Brewing in the United States actually predates the country itself by over 200 years. One would expect this history to coincide with the arrival of the earliest European settlers. However, brewing in the new world is even older than that. The following is an overview of the evolution of brewing in the U.S. from pre-colonial times until present day. My hope is that it is as entertaining to read as it was to research and write.
In the Beginning: Precolonial times - prohibition
The earliest record of brewing in the U.S. was by Native Americans who used birch sap, maize, and water to make an alcoholic brew previous to European arrival.
The first record of brewing in the new world by people of European descent was in the late 1500's with the first recorded brewery being established in Lower Manhattan in 1632. The early breweries as expected were dominated by British style ales as the first settlers obviously came from the British dominated parts of Europe. Later, as German settlers began arriving in higher numbers, lager beers began to rival, and then surpass the ales in popularity because of their longer shelf life and thus better marketability for the breweries.
Luckily for the early population of our great nation, there were many different styles of lagers being brewed, and therefore a variety of quality swill was available for their enjoyment. Although German Pilsner eventually became the most popular style in the colonies, the abundance of home brewed beers continued to ensure the "variety is the spice of life" theme enjoyed by our forefathers. In fact, more than one of the signers of the Declaration of Independence were homebrewers themselves.
After the Revolutionary war as the United States was establishing itself as an economic power, more breweries began to pop up and increase distribution of their products to the populace. Miller, Anheuser-Busch, and Schlitz brewing are all commonly known breweries that came into being in the 1800's. In fact, Anheuser-Busch began brewing a style based on a beer from a town in Bohemia called Budweis during this era. This beer of course became the grandfather of the now popular Budweiser, and became known as America's beer. This era also saw the invention of the first truly American beer style known as Steam beer. Steam beer is a style invented in the San Francisco Area made with lager yeast but brewed at higher ale temperatures. This process created a unique product made famous by the Anchor Brewing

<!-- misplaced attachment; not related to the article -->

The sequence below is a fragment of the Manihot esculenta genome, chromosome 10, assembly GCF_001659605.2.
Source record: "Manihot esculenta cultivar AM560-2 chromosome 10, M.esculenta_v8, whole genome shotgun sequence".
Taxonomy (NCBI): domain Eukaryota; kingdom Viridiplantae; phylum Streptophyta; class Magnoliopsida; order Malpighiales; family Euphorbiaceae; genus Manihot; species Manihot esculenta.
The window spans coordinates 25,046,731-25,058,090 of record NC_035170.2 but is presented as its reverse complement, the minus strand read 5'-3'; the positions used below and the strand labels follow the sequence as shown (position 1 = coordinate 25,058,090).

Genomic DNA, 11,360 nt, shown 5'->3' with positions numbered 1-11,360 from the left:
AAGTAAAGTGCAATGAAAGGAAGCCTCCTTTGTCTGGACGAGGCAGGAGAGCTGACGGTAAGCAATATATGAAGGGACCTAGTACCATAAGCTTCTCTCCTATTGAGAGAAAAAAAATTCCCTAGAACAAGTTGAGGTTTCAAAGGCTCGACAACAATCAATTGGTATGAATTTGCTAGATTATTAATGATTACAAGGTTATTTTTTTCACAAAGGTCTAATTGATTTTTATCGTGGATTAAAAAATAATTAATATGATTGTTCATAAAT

All in all, the early history of beer brewing in the U.S. is one of variety and geographically individual styles of beer. This of course leads to different areas of the country being known for different styles and ensures the availability of diverse products for the public's enjoyment
Prohibition: The dark years.
Post Prohibition- Carter administration.
Finally in 1933, the U.S. government wised up to the fact that prohibition was an abysmal failure and repealed it with the 21st amendment. Ah glory days! Now the country could go back to enjoying the quality and diversity of beer that they had previously enjoyed until that dark day in 1919 right? Unfortunately, there were some basic but daunting problems standing in the way.
First, although the 21st amendment made it legal for professional breweries to begin making beer again, it failed to legalize the making of beer by amateurs in their homes. Secondly, there were very few breweries that survived the prohibition era and because the nation was now mired in the great depression, there was little incentive for new startups to begin brewing again. These 2 major problems resulted in very little progress for beermakers in the days before the outbreak of WWII.
Once the war began, the economy quickly rebounded. However, the use of grains was limited by the need for these grains as food for our soldiers. Additionally, with much of the beer drinking demographic at war overseas, the market for beer was somewhat limited. These two contributing factors resulted in the use of adjuncts such as rice and corn which created a lighter tasting product that was affordable for the breweries to make and which appealed to the lighter palate of the women of that time(yes you manly bud-coors-miller drinkers, your beer was designed for girls....sorry, couldn't help myself). These unfortunate turns of events resulted in a fairly uniform, comparitevly tasteless product that dominated the American beer drinking scene for the next 30 years, and led to a reputation on the world market that beers from the U.S. were sub-quality.
Although Jimmy Carter may not have been our most dynamic president. He did at least one thing during his term that makes me smile everytime I hear his name. In 1978, President Carter signed a piece of legislation that once again made it legal for hobby brewers to begin making beer in their homes. It didn't take long for a few craft breweries to pop up and for different styles of beer to again make themselves known to a long suffering population.
With a small market for different beer styles steadily climbing in the post Carter years, breweries such as Sierra Nevada in Chico, California began producing and dispensing old world styles such as British pale ales. It didn't take long for home brewers to gain confidence enough in their products to begin opening smaller craft style microbreweries up and down the coast from Northern California into the state of Washington. This movement has steadily increased not only in the Northwest, but I'm glad to say all over the U.S. As it currently stands, there are craft breweries in every state of the union that produce beers that rival any examples of the great beers of Europe.
I am proud to say that quality beer has made an enormous come-back in our great nation.